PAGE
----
Letter to the Dutch Minister of Justice

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By: C.C.

Is Mandatory Victimhood to Beat the Principle of Complaint?

To the Minister of Justice, Mr. A.H. Korthals
Postbus 20301
2500 EH Den Haag
The Netherlands

Tuesday, 19 September 2000

Minister Korthals,

I am nineteen years old and writing you with a political request. My letter concerns the principle of complaint as specified in Dutch moral legislation (subsections 2-4 of section 245; subsections 2 & 3 of section 247; and subsection 2 of section 248ter, Criminal Code). This principle rules that those who engage in sexual contact with persons aged twelve to sixteen can only be prosecuted if a complaint has been lodged against them by the young person themselves, their legal representatives, or the Child Welfare Council.

You intend for the principle of complaint to be removed from moral legislation. You argue that the freedom of choice of people aged twelve to sixteen would be sufficiently guaranteed if their sexual contacts were illegal in principle, and anyone, including the government, could initiate legal proceedings. The young person would retain the right to be heard during the criminal investigation. Your Memorandum on the Combat of Sexual Abuse of and Violence Against Children (1999) fails to consider the fact that the fundamental illegality of intimacy, the "offender" stigma of the older person involved, and the radically negative, prejudiced disposition of society seriously undermine a young person's confidence in any positive effects of sexual contacts.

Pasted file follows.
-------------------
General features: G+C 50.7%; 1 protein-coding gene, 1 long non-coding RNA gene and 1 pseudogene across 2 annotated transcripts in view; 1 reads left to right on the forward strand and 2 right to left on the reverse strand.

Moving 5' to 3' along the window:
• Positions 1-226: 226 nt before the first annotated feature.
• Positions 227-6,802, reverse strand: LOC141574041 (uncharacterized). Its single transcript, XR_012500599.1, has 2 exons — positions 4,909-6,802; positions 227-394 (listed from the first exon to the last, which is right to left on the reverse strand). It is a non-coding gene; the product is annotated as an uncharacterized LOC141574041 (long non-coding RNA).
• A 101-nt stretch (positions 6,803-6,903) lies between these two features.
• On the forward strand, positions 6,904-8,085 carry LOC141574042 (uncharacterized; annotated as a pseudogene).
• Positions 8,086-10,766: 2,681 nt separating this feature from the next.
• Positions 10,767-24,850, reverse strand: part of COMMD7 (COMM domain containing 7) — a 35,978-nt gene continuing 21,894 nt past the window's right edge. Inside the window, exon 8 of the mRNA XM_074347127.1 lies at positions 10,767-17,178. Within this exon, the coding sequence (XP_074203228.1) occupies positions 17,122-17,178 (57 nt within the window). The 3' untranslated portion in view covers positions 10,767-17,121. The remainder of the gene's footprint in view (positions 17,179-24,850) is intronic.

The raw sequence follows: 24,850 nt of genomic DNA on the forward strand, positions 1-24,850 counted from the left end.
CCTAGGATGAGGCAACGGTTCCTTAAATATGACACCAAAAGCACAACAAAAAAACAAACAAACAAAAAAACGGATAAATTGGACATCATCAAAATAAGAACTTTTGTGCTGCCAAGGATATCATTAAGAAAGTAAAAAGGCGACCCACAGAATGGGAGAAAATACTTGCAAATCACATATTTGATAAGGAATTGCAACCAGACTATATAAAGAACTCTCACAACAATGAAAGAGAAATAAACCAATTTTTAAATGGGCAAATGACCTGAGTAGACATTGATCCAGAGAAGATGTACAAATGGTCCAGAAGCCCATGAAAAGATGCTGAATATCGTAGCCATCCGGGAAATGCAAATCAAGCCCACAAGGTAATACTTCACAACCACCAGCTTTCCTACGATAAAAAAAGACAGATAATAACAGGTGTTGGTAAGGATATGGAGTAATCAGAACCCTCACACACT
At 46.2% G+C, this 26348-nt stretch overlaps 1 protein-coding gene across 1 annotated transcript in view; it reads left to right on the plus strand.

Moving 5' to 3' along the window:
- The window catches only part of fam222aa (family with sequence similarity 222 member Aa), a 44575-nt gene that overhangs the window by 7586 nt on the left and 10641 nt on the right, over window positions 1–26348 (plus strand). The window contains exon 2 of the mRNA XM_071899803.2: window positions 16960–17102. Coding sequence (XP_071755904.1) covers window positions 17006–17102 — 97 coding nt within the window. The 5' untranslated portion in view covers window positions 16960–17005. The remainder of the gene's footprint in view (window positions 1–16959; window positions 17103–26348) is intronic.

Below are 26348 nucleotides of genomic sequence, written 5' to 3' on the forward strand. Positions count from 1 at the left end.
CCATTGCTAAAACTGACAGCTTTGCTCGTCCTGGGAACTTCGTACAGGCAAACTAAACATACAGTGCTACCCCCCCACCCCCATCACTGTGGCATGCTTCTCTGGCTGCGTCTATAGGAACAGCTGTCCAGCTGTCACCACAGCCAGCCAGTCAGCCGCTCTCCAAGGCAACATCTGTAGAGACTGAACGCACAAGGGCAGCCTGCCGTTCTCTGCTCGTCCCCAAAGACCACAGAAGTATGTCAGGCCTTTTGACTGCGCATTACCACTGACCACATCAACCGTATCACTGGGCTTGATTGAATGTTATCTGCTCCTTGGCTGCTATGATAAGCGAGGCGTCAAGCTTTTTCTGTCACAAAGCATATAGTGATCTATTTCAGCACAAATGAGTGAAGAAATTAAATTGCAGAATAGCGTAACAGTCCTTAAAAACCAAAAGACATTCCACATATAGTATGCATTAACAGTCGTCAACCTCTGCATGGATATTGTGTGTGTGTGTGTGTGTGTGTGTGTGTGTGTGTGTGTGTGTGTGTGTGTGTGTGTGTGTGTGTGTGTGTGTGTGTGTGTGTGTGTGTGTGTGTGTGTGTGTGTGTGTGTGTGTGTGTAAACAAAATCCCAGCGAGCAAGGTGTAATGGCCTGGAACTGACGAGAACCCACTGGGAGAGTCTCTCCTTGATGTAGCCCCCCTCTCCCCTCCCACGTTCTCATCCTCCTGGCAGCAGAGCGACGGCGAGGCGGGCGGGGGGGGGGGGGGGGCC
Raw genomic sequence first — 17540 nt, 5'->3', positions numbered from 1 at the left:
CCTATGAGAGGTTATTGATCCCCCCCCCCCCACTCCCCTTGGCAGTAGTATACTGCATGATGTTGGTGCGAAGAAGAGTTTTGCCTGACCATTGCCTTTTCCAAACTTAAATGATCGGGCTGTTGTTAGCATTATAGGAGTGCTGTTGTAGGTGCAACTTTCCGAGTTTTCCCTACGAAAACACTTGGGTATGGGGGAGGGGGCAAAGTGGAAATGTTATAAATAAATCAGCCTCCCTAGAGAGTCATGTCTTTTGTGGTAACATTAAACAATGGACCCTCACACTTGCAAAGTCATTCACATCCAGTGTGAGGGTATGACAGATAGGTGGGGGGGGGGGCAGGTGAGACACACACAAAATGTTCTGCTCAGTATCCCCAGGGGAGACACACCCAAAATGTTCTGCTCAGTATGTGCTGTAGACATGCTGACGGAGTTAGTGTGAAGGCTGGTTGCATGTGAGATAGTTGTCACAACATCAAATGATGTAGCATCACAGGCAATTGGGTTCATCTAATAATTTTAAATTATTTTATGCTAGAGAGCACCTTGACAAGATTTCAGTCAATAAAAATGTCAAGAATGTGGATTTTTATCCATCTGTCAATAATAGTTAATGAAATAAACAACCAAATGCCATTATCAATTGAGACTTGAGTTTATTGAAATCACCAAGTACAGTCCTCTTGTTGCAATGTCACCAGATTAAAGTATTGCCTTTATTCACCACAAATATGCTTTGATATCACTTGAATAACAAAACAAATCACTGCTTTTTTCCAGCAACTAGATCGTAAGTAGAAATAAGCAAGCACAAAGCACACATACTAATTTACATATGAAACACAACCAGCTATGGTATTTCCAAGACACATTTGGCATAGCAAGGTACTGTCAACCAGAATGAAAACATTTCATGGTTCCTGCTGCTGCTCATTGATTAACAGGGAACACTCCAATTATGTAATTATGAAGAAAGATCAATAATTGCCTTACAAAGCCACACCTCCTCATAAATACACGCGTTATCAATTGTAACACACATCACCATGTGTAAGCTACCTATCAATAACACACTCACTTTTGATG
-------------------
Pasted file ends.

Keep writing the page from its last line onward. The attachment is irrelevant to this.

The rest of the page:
In your Memorandum you write that research by the Verwey-Jonker Institute into the functioning of the principle of complaint has shown "that the principle of complaint sometimes hampers the effective tracing of child prostitution and sex tourism." It would be unjust to prohibit sexual acts in any given context in order to facilitate the combat of prostitution. You have yourself mentioned a solution that would not affect the integral principle of complaint: "For this reason it has been proposed to drop the principle of complaint where sex with an underage [18-] prostitute of that age group [12-16] is concerned."

You also write: "Furthermore, [the Verwey-Jonker research] pointed out that the principle of complaint enables criminal prosecution following a complaint lodged by the legal representative, even when the young person against whom the offence was perpetrated does not want prosecution to take place." This observation is not surprising, since the current principle of complaint rules that the right to request criminal prosecution is not reserved to the young person alone. Conservative parents, for instance, can freely lodge a complaint concerning a mutually desired relationship. I fail to see how young people would be in a better position to prevent the punishment of consensual contacts when governmental interference in sexual contacts with people aged twelve to sixteen no longer needs to be preceded by a complaint. In what respect would the free choice of the young person be better guaranteed? In what respect would dropping the principle of complaint not give a priority to the uncritical desire to persecute sexual expressions? The above-mentioned observation of the Verwey-Jonker Institute rather suggests that you take measures against the criminal prosecution of consensual sexual contacts, or a partly sexual relation considered positive by all parties involved, after a complaint of parents or of the Child Welfare Council.